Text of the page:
This suggests that Unc5D/Dcc signaling is binary rather than grad

This suggests that Unc5D/Dcc signaling is binary rather than graded, which is consistent with it Androgen Receptor Antagonist mw playing a role in multipolar to radial phase transition but not chemotropic guidance. An area of future interest will be to investigate whether different ligands initiate distinct downstream signaling cascades upon Unc5D-activation. It is striking to compare the early role of FoxG1 demonstrated for suppressing

the production of Cajal-Retzius cells ( Hanashima et al., 2004, Hanashima et al., 2007 and Shen et al., 2006b) with our present finding that FoxG1 can suppress the late multipolar cell phase of postmitotic pyramidal neuron precursors ( Figure 6B). Although quite distinct lineages, Cajal-Retzius cells and pyramidal neuron precursors in the multipolar migratory phase have in common their expression of Reelin ( Uchida et al., 2009 and Yoshida et al., 2006) and their propensity for tangential migration. Interestingly, we observe a similar dynamic regulation of FoxG1 in telencephalic GABAergic interneuron precursors, where this gene is selectively downregulated during the tangential phase of their migration

and reinitiated when they have invaded the cortical plate (G.M., unpublished data and Figures S1A–S1C). Furthermore, FoxG1 is also essential for the integration of interneuron precursors into the cortical plate (G.M., unpublished data). Taken together, there may be a universal requirement for FoxG1 downregulation during the tangential phases of neuronal migration within the telencephalon. These findings lead us to conjecture that FoxG1 function has been evolutionarily adapted in mammals as a means to regulate radial versus tangential modes of neuronal migration and is therefore vital to the assembly of the laminar isothipendyl and columnar organization that is the hallmark of the cerebral cortex. See the Supplemental Experimental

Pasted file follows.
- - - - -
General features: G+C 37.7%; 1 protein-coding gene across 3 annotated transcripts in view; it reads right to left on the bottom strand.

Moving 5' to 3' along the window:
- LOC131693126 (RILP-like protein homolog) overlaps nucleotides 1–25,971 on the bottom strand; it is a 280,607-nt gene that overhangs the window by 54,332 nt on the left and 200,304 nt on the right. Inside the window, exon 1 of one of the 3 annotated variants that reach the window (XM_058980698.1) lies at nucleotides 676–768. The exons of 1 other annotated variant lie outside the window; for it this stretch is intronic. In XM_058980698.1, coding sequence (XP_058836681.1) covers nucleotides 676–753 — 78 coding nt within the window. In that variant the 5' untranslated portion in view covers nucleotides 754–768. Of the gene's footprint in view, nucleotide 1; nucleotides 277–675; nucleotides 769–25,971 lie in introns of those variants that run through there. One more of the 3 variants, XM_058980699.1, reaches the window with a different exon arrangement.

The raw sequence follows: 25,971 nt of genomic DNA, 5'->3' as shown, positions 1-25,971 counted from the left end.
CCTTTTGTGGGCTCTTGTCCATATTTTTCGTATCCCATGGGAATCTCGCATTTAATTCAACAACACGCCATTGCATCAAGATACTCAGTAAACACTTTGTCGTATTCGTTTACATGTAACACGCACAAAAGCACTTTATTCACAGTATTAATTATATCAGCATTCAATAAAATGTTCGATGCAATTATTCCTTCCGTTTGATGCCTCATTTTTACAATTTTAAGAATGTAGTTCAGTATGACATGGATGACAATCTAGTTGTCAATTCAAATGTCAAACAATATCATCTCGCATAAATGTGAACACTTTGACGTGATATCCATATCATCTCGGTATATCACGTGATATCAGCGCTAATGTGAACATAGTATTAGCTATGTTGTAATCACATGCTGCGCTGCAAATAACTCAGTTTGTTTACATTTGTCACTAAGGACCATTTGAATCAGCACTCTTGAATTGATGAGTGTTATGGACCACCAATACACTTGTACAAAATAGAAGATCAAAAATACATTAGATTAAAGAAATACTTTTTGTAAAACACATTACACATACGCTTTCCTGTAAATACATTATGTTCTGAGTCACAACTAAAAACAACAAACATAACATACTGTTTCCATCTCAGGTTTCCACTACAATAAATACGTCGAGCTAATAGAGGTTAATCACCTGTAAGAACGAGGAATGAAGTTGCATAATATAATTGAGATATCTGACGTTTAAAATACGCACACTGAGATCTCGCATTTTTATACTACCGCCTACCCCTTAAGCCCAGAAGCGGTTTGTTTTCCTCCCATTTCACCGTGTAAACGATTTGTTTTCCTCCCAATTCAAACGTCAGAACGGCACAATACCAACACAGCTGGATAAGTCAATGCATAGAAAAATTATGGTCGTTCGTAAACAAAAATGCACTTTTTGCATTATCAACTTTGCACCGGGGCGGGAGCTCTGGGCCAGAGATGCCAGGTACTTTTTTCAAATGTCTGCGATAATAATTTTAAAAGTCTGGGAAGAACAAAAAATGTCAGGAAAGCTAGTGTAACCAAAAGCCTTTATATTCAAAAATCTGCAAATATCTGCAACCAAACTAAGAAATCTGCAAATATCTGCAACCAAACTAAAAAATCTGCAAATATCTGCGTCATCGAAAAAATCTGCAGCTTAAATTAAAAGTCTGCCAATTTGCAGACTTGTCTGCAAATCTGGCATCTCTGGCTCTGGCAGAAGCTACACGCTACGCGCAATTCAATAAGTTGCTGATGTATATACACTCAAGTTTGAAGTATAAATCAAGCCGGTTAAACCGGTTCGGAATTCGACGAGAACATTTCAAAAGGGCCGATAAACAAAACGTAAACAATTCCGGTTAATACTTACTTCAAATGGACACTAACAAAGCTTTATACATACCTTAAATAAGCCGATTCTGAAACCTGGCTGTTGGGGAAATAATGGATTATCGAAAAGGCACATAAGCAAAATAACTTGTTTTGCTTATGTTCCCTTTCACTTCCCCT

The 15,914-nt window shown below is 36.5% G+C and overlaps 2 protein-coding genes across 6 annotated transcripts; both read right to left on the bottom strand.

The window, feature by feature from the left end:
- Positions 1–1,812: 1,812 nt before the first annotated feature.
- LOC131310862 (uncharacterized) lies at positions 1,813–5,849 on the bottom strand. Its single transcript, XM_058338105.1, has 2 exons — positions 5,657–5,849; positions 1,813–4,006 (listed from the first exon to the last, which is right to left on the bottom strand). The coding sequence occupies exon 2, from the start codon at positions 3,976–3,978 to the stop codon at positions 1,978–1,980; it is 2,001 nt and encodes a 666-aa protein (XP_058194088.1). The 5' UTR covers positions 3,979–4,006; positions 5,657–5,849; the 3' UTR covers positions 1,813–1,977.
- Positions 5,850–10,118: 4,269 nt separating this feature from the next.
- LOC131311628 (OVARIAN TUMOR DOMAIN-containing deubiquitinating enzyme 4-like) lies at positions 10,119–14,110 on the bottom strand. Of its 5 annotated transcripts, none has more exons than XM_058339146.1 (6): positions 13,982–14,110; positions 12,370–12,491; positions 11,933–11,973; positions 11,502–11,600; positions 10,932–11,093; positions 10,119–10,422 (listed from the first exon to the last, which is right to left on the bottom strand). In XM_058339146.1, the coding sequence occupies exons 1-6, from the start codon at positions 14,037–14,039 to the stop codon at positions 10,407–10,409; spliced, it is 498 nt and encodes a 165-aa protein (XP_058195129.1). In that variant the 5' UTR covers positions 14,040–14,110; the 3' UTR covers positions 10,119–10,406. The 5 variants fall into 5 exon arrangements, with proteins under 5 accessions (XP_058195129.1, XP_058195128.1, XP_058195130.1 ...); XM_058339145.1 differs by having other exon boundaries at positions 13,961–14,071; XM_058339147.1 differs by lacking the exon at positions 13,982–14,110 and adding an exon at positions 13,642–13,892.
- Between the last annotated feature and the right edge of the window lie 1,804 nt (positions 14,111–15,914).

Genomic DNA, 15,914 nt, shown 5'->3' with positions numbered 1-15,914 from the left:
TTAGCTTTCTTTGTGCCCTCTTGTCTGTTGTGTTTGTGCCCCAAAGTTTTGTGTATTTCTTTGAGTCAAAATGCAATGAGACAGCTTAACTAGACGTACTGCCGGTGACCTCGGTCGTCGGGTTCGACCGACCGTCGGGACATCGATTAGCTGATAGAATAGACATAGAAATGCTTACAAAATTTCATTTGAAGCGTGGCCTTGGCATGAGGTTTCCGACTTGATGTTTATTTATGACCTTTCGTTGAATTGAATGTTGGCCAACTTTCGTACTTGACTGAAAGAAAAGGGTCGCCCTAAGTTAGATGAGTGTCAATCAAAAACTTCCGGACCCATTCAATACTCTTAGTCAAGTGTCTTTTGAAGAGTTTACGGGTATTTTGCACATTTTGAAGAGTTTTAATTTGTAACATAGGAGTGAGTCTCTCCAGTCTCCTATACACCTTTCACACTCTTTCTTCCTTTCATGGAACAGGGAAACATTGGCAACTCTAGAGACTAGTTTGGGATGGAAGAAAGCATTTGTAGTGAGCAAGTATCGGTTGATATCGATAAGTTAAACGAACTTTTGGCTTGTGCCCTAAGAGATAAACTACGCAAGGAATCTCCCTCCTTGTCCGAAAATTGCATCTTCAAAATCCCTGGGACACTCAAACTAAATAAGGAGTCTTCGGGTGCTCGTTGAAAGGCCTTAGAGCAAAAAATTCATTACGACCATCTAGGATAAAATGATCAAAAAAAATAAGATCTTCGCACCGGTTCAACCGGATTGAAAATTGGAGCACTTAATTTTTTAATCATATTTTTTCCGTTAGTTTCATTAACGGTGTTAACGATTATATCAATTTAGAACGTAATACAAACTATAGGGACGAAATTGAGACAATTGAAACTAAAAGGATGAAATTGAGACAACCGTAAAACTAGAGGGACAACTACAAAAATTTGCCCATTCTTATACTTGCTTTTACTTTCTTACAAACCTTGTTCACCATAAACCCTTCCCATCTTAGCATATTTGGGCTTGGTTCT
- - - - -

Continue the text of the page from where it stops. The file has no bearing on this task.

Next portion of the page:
Procedures. All animal handling and experiments were performed in accordance with protocols approved by local Institutional Animal Care and Use Committee of the NYU School of Medicine. Research in Fishell lab is supported by the National Institutes of Health (grants RO1NS039007 and RO1MH071679) and the Simons Foundation and New York State through its NYSTEM initiative. G.M. is supported by a grant from the National Alliance for Research on Schizophrenia and Depression. We thank the following doctors for kindly sharing their reagents: David Anderson (Neurog2-CreER driver), Yoshiki Sasai (FoxG1 antibodies), Sally Temple (FoxG1 antibodies), Jean Hebert (Targeting arms for the FoxG1 locus), Toshifumi Morimura (mDab1 DNA construct), Eseng Lai (FoxG1-LacZ knockin mutant), Pierre Mattar and Carol Schuurmans (NeuroD1 promoter pGL3 construct), Kyonsoo Hong (Rat Dcc DNA construct), Takahiko Matsuda and Connie Cepko (CAGEN vector), Rudiger Klein (Flrt1-3 DNA constructs), and Nobuhiko Yamamoto (Netrin4 DNA construct).

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